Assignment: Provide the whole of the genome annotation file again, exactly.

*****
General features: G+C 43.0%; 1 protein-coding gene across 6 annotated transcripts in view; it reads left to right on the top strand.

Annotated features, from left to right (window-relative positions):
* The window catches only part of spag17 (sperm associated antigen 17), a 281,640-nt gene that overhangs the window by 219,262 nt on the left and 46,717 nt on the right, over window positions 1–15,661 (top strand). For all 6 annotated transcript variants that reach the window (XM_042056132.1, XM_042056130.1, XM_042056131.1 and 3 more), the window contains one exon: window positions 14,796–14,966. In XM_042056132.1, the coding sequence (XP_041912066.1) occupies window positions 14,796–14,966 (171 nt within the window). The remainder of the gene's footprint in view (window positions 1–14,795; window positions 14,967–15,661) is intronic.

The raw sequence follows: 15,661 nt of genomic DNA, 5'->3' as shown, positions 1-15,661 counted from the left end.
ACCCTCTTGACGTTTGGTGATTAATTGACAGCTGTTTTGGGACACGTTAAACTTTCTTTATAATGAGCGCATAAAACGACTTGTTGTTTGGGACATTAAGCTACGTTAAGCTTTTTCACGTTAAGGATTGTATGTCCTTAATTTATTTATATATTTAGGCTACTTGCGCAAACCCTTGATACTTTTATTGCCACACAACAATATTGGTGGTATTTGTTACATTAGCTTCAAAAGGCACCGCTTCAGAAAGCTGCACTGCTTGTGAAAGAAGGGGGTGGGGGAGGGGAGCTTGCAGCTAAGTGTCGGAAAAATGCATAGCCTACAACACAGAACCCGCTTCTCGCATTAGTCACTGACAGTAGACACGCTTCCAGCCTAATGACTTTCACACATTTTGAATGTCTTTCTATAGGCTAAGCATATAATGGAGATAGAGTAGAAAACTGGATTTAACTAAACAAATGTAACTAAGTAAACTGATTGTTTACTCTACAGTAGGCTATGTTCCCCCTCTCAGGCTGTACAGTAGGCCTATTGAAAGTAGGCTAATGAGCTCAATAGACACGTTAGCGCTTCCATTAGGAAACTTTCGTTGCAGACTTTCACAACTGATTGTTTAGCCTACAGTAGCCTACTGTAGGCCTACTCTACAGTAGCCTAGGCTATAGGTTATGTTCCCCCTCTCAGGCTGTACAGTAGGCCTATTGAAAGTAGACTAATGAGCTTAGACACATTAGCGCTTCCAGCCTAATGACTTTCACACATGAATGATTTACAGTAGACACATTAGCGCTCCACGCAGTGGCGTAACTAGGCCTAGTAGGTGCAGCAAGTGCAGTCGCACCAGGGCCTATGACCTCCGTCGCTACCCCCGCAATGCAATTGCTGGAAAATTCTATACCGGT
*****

General features: G+C 43.0%; 1 protein-coding gene across 6 annotated transcripts in view; it reads left to right on the top strand.

Annotated features, from left to right (window-relative positions):
* The window catches only part of spag17 (sperm associated antigen 17), a 281,640-nt gene that overhangs the window by 219,262 nt on the left and 46,717 nt on the right, over window positions 1–15,661 (top strand). For all 6 annotated transcript variants that reach the window (XM_042056132.1, XM_042056130.1, XM_042056131.1 and 3 more), the window contains one exon: window positions 14,796–14,966. In XM_042056132.1, the coding sequence (XP_041912066.1) occupies window positions 14,796–14,966 (171 nt within the window). The remainder of the gene's footprint in view (window positions 1–14,795; window positions 14,967–15,661) is intronic.

The raw sequence follows: 15,661 nt of genomic DNA, 5'->3' as shown, positions 1-15,661 counted from the left end.
ACCCTCTTGACGTTTGGTGATTAATTGACAGCTGTTTTGGGACACGTTAAACTTTCTTTATAATGAGCGCATAAAACGACTTGTTGTTTGGGACATTAAGCTACGTTAAGCTTTTTCACGTTAAGGATTGTATGTCCTTAATTTATTTATATATTTAGGCTACTTGCGCAAACCCTTGATACTTTTATTGCCACACAACAATATTGGTGGTATTTGTTACATTAGCTTCAAAAGGCACCGCTTCAGAAAGCTGCACTGCTTGTGAAAGAAGGGGGTGGGGGAGGGGAGCTTGCAGCTAAGTGTCGGAAAAATGCATAGCCTACAACACAGAACCCGCTTCTCGCATTAGTCACTGACAGTAGACACGCTTCCAGCCTAATGACTTTCACACATTTTGAATGTCTTTCTATAGGCTAAGCATATAATGGAGATAGAGTAGAAAACTGGATTTAACTAAACAAATGTAACTAAGTAAACTGATTGTTTACTCTACAGTAGGCTATGTTCCCCCTCTCAGGCTGTACAGTAGGCCTATTGAAAGTAGGCTAATGAGCTCAATAGACACGTTAGCGCTTCCATTAGGAAACTTTCGTTGCAGACTTTCACAACTGATTGTTTAGCCTACAGTAGCCTACTGTAGGCCTACTCTACAGTAGCCTAGGCTATAGGTTATGTTCCCCCTCTCAGGCTGTACAGTAGGCCTATTGAAAGTAGACTAATGAGCTTAGACACATTAGCGCTTCCAGCCTAATGACTTTCACACATGAATGATTTACAGTAGACACATTAGCGCTCCACGCAGTGGCGTAACTAGGCCTAGTAGGTGCAGCAAGTGCAGTCGCACCAGGGCCTATGACCTCCGTCGCTACCCCCGCAATGCAATTGCTGGAAAATTCTATACCGGT